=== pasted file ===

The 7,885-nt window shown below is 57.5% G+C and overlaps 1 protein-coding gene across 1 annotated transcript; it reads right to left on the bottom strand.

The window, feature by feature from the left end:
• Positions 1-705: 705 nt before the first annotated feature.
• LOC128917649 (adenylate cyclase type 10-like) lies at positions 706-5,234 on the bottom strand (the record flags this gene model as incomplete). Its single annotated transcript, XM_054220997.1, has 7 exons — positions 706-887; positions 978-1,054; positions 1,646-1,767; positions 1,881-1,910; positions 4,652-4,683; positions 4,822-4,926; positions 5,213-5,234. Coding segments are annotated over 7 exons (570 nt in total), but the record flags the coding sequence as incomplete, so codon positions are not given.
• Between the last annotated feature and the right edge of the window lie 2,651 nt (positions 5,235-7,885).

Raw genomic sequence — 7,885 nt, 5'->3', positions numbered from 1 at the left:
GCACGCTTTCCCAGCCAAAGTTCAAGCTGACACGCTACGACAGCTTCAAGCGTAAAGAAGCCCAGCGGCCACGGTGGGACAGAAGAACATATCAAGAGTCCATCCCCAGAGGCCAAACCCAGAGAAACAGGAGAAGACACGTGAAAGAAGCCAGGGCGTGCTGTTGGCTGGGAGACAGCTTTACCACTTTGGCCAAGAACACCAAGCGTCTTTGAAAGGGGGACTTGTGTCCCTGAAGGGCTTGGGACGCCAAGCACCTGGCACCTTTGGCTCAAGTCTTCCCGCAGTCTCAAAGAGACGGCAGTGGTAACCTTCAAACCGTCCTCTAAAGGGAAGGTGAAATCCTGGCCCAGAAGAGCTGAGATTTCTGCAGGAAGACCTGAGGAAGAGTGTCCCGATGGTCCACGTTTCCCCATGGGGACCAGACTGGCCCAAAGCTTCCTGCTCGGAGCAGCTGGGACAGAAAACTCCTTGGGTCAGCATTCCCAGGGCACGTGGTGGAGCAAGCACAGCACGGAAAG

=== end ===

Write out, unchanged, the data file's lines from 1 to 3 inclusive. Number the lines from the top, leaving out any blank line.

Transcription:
The 7,885-nt window shown below is 57.5% G+C and overlaps 1 protein-coding gene across 1 annotated transcript; it reads right to left on the bottom strand.

The window, feature by feature from the left end:
• Positions 1-705: 705 nt before the first annotated feature.